A Column on the Importance of Being Happy—Now:
“Last month, we began our quest to cultivate immoderate happiness by discussing why happiness is a worthwhile goal—especially for healthcare providers. Today, let’s talk about the first step in boosting happiness: understanding that it comes from within.
Have you ever thought to yourself, “I’ll be happy when…” and then completed that sentence with some set of future circumstances, like, “...when I’m my own boss,” “...when I pay off these loans,” or “...when work slows down?” While it may sound totally reasonable to assume that happiness will follow the attainment of some future state, it doesn’t work that way. In fact, we humans are pretty darn terrible at predicting what’s going to make us happy. And the real trouble is, we think we’re great at it. According to psychologist and happiness expert Dan Gilbert, a year after John wins the lottery and Jane becomes a paraplegic, they are equally happy with their lives. It’s true. And it’s totally counterintuitive.
So what gives? Why do we think we know what’s good for us, when we really don’t have a clue? According to Gilbert, our understanding of happiness is all wrong: “...our longings and our worries are both to some degree overblown, because we have within us the capacity to manufacture the very commodity we are constantly chasing...” We can create happiness—regardless of our external circumstances. And this “synthesized happiness” is just as real as what we like to think of as “natural happiness”—the happiness that occurs as a result of getting what we think we want. In other words, happiness (and the lack thereof) is all in our heads.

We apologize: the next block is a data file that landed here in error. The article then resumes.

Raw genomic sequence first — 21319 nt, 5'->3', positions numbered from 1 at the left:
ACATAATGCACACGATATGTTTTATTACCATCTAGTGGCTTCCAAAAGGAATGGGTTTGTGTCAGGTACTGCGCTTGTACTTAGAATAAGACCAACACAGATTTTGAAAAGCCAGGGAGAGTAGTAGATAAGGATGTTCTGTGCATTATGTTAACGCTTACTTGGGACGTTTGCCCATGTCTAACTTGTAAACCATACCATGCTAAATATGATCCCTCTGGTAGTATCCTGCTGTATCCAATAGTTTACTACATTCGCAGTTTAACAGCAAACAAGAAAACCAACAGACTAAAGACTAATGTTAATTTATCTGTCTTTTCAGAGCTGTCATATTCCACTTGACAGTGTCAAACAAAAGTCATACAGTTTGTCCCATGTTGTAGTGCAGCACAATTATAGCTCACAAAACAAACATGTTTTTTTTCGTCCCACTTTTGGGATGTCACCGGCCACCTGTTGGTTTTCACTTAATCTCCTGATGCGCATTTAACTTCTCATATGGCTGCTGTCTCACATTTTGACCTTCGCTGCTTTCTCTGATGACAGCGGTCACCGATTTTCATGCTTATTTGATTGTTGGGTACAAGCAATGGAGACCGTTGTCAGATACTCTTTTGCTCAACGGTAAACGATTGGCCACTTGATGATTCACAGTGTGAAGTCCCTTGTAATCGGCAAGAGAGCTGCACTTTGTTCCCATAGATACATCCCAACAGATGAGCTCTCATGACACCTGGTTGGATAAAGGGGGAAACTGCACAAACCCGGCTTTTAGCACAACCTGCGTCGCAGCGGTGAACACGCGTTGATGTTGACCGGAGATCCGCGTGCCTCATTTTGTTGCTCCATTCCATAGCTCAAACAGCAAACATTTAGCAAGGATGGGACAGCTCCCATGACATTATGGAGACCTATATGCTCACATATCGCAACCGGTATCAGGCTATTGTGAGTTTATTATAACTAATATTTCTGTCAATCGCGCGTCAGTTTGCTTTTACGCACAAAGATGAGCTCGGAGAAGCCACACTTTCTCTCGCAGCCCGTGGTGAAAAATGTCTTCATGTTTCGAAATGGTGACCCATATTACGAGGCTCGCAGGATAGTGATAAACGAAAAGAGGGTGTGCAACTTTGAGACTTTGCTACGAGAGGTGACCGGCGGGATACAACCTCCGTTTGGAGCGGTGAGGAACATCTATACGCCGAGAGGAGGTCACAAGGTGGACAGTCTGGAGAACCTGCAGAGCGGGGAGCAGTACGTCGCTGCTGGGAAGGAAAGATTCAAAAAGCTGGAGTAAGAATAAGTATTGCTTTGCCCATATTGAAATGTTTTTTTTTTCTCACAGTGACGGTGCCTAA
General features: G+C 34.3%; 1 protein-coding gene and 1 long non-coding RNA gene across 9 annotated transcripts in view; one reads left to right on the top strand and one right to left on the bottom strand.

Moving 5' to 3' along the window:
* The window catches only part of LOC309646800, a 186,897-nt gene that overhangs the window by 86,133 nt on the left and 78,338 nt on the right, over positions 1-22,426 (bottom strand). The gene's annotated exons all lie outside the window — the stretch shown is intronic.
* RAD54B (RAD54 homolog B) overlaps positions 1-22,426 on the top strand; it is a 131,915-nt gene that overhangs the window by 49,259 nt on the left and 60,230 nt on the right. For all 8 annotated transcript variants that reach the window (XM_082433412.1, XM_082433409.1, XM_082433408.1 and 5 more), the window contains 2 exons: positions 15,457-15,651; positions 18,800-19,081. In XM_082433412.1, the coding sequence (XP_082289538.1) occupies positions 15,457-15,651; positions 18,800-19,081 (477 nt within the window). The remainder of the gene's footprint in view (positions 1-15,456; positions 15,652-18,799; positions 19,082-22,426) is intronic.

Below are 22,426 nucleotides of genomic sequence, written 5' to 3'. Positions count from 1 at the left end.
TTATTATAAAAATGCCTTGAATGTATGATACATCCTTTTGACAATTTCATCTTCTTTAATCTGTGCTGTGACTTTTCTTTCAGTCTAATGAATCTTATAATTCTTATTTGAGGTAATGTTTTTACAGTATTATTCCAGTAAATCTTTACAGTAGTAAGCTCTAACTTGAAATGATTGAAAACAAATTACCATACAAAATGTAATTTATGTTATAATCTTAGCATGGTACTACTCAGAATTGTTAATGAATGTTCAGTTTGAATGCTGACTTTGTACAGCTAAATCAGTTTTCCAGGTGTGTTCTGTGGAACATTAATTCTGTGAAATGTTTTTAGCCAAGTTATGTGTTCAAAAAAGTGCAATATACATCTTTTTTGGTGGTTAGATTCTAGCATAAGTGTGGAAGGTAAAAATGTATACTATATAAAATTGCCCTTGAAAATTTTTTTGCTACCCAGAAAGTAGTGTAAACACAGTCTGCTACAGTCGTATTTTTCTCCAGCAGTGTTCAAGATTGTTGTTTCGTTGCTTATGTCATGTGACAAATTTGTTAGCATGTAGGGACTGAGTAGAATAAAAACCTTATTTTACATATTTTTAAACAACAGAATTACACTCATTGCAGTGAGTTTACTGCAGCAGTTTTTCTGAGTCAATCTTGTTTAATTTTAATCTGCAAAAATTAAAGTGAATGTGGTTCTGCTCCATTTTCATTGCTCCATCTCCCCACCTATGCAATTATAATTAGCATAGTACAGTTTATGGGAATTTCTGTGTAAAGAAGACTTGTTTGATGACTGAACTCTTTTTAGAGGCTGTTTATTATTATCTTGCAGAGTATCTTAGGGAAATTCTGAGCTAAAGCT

That’s why once we hit the milestone we thought would most certainly bring us joy, we find another one upon which to fixate. As psychologist Shawn Anchor says: “Every time your brain has a success, you just change the goal post of what success looks like. You got a good job, now you have to get a better job. You hit your sales target, we’re going to change your sales target. And if happiness is on the opposite side of success, your brain never gets there.” But there’s a better way. Instead of living in a constant state of sitting, waiting, wishing to find happiness outside of ourselves, we can tap into our capacity to synthesize happiness right now—no matter what is going on around us.
Gilbert talks about our “experience simulators”—our ability to play out entire events in our minds, before ever experiencing them in real life. It’s this same virtual reality mechanism that lets us choose the experiences we wish to focus on and milk them for all the positive emotions we can get. So what feels better to focus on: what you don’t have yet or what you do? Try this: quiet your mind and think of something you really wish you had, something you feel is particularly lacking from your life right now, something you might be tempted to place in the I’ll-be-happy-when category. Focus on it for a few more seconds. How does it feel to think that thought? Good? Doubtful. Anxiety-inducing? Likely. Now focus on something you do have—your loyal dog, the ability to move, patients who love you, steady employment, a roof over your head—whatever resonates with you. Sit with that for a few more seconds. Feel better? It should.
By focusing on the good things in our life—and not what’s missing—we can actually improve our levels of happiness. And if we do this enough, we’ll retrain our neural network, so we naturally find the good in life, without even having to try...”
(Note: All source links have been removed.)